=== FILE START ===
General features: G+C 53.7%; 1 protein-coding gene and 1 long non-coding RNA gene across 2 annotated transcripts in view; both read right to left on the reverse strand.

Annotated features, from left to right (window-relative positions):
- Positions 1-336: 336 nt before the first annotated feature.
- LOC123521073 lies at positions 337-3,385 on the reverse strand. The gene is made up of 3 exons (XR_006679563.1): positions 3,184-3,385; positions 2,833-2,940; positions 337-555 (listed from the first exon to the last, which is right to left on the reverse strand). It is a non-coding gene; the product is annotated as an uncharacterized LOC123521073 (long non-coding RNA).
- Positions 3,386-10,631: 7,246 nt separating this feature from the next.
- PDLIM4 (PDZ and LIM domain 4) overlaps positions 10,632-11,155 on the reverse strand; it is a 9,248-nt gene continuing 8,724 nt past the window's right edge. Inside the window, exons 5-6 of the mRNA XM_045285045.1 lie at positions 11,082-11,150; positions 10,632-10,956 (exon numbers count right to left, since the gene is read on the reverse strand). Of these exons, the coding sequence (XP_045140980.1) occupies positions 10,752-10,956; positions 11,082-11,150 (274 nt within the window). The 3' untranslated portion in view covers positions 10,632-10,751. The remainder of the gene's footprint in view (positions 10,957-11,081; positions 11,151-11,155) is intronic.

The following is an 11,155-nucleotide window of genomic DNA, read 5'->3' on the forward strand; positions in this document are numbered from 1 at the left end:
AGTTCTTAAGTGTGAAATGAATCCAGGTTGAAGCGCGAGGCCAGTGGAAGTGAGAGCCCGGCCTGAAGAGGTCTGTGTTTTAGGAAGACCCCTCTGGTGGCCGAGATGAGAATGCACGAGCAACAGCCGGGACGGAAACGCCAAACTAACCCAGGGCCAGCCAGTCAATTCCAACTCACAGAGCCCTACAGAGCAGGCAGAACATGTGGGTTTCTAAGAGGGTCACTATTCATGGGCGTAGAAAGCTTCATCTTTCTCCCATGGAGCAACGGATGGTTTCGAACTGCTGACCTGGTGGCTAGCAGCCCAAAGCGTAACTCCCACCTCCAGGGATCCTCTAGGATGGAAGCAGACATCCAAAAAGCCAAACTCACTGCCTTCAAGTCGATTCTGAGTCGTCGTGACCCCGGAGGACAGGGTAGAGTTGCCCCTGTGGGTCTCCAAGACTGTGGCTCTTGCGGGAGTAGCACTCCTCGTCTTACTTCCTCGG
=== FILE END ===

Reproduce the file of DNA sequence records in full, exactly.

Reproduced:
General features: G+C 53.7%; 1 protein-coding gene and 1 long non-coding RNA gene across 2 annotated transcripts in view; both read right to left on the reverse strand.

Annotated features, from left to right (window-relative positions):
- Positions 1-336: 336 nt before the first annotated feature.
- LOC123521073 lies at positions 337-3,385 on the reverse strand. The gene is made up of 3 exons (XR_006679563.1): positions 3,184-3,385; positions 2,833-2,940; positions 337-555 (listed from the first exon to the last, which is right to left on the reverse strand). It is a non-coding gene; the product is annotated as an uncharacterized LOC123521073 (long non-coding RNA).
- Positions 3,386-10,631: 7,246 nt separating this feature from the next.
- PDLIM4 (PDZ and LIM domain 4) overlaps positions 10,632-11,155 on the reverse strand; it is a 9,248-nt gene continuing 8,724 nt past the window's right edge. Inside the window, exons 5-6 of the mRNA XM_045285045.1 lie at positions 11,082-11,150; positions 10,632-10,956 (exon numbers count right to left, since the gene is read on the reverse strand). Of these exons, the coding sequence (XP_045140980.1) occupies positions 10,752-10,956; positions 11,082-11,150 (274 nt within the window). The 3' untranslated portion in view covers positions 10,632-10,751. The remainder of the gene's footprint in view (positions 10,957-11,081; positions 11,151-11,155) is intronic.

The following is an 11,155-nucleotide window of genomic DNA, read 5'->3' on the forward strand; positions in this document are numbered from 1 at the left end:
AGTTCTTAAGTGTGAAATGAATCCAGGTTGAAGCGCGAGGCCAGTGGAAGTGAGAGCCCGGCCTGAAGAGGTCTGTGTTTTAGGAAGACCCCTCTGGTGGCCGAGATGAGAATGCACGAGCAACAGCCGGGACGGAAACGCCAAACTAACCCAGGGCCAGCCAGTCAATTCCAACTCACAGAGCCCTACAGAGCAGGCAGAACATGTGGGTTTCTAAGAGGGTCACTATTCATGGGCGTAGAAAGCTTCATCTTTCTCCCATGGAGCAACGGATGGTTTCGAACTGCTGACCTGGTGGCTAGCAGCCCAAAGCGTAACTCCCACCTCCAGGGATCCTCTAGGATGGAAGCAGACATCCAAAAAGCCAAACTCACTGCCTTCAAGTCGATTCTGAGTCGTCGTGACCCCGGAGGACAGGGTAGAGTTGCCCCTGTGGGTCTCCAAGACTGTGGCTCTTGCGGGAGTAGCACTCCTCGTCTTACTTCCTCGG